Workplace pension auto-enrolment has been a success despite many doubters at the time of its launch in 2012.
Nevertheless, there are now signs that participation may have stalled while the clamour is rising from those who say the level set is woefully inadequate and people are simply not saving enough to provide a decent income in old age.
Recent figures from the Department of Work and Pensions showed the number of workers in the private sector auto-enrolled into a pension scheme had decreased for the first time since its introduction – 14.3 million private sector eligible employees were contributing to a workplace pension scheme in 2020, compared with 14.4 million in the previous year.
The drop was not enough to move the participation rate in the private sector. That remained at 86 per cent, but below the 94 per cent registered in the public realm.
Annual savings from eligible individuals reached £105.9 billion, a jump of £5.5 billion. Pension contribution rates dipped in the first half in the face of coronavirus, but recovered in the second period. However, the rebound was driven by public sector employees, who saw their savings increase by £5.7 billion, while there was a plunge in contributions of around £200 million in the private sector.
Ian Browne, pensions expert at Quilter, told FTAdviser the fall was modest but “a reduction nonetheless and one that DWP and the government will need to pay close attention to”.
He went on: “Is this simply a product of the pandemic? Or have we reached the end of the road for auto-enrolment’s success? If the latter is correct then new policy is required to catch others and to boost the numbers once again.”
Helen Morrissey, of Hargreaves Lansdown, added: “While people were tempted to decrease, or even stop pension contributions in the early days of the pandemic, it is positive to see this has not led to long term damage with employee contributions recovering towards the end of the year.
“There is always a concern that once contributions are reduced, or stopped, they are not taken up again.”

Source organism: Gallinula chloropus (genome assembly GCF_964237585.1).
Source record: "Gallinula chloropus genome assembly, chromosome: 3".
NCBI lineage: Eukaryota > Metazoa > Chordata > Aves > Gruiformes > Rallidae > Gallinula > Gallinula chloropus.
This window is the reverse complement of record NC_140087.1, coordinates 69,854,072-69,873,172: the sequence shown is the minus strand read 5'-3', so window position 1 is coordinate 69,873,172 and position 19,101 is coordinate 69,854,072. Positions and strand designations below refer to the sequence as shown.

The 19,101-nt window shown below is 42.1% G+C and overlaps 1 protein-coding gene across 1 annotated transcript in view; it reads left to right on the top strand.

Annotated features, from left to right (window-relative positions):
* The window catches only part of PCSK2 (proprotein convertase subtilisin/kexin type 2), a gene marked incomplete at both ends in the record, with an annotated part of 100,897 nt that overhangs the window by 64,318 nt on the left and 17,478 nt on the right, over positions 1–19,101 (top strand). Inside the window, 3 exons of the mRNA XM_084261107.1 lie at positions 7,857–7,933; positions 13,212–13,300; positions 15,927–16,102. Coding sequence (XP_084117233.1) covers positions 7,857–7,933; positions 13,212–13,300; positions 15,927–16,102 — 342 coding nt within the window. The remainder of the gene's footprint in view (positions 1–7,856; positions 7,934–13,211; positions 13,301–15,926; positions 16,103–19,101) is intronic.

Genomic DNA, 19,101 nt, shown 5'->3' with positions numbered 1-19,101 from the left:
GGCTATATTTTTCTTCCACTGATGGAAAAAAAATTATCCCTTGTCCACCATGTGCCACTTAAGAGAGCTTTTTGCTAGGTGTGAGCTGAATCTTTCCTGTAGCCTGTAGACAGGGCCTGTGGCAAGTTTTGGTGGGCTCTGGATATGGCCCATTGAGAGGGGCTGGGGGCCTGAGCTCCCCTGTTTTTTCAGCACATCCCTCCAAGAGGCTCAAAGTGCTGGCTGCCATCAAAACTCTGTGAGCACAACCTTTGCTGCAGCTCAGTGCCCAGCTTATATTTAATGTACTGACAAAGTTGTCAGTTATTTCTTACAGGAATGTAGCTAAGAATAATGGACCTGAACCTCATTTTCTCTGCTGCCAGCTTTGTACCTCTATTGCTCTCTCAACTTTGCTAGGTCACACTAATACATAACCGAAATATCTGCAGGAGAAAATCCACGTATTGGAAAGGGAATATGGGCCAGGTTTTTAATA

Instead, contribution levels had remained “resilient”.
Nevertheless, there are other worrying trends too.
The DWP figures show both a relatively low participation of below 65 per cent for Pakistani and Bangladeshi employees and a long-term decline in participation by the self-employed from 21 per cent in 2009-10 to 16 per cent in 2019-20.
There are also plenty of voices saying that auto-enrolment simply does not go far enough – the minimum contribution is eight per cent of salary with employers paying at least three per cent and the employee the remainder.
Paul Leandro, of Barnett Waddingham, told Investment & Pensions Europe that many were “falling woefully short of paying enough”.
He said: “In short, the pension system needs a drastic overhaul. We need to introduce better tools such as higher default contribution rates, and better use of a wide range of investment assets.”
Speaking to Express.co.uk, Claire Trott, at St James’s Place, commented: “It is great that auto-enrolment has brought so many people into the savings world of pensions, but the basic levels are just not enough to build up a decent retirement income.”
Problem is there are so many competing demands on a person’s income – paying back student loans, life and other insurances, getting married, trying to get on the housing ladder, and rising tax levels, which are forecast to increase to 35 per cent of GDP by 2025–26, higher than at any time since the 1980s.
Pension saving is undoubtedly too low, but persuading people to do more remains an on-going challenge.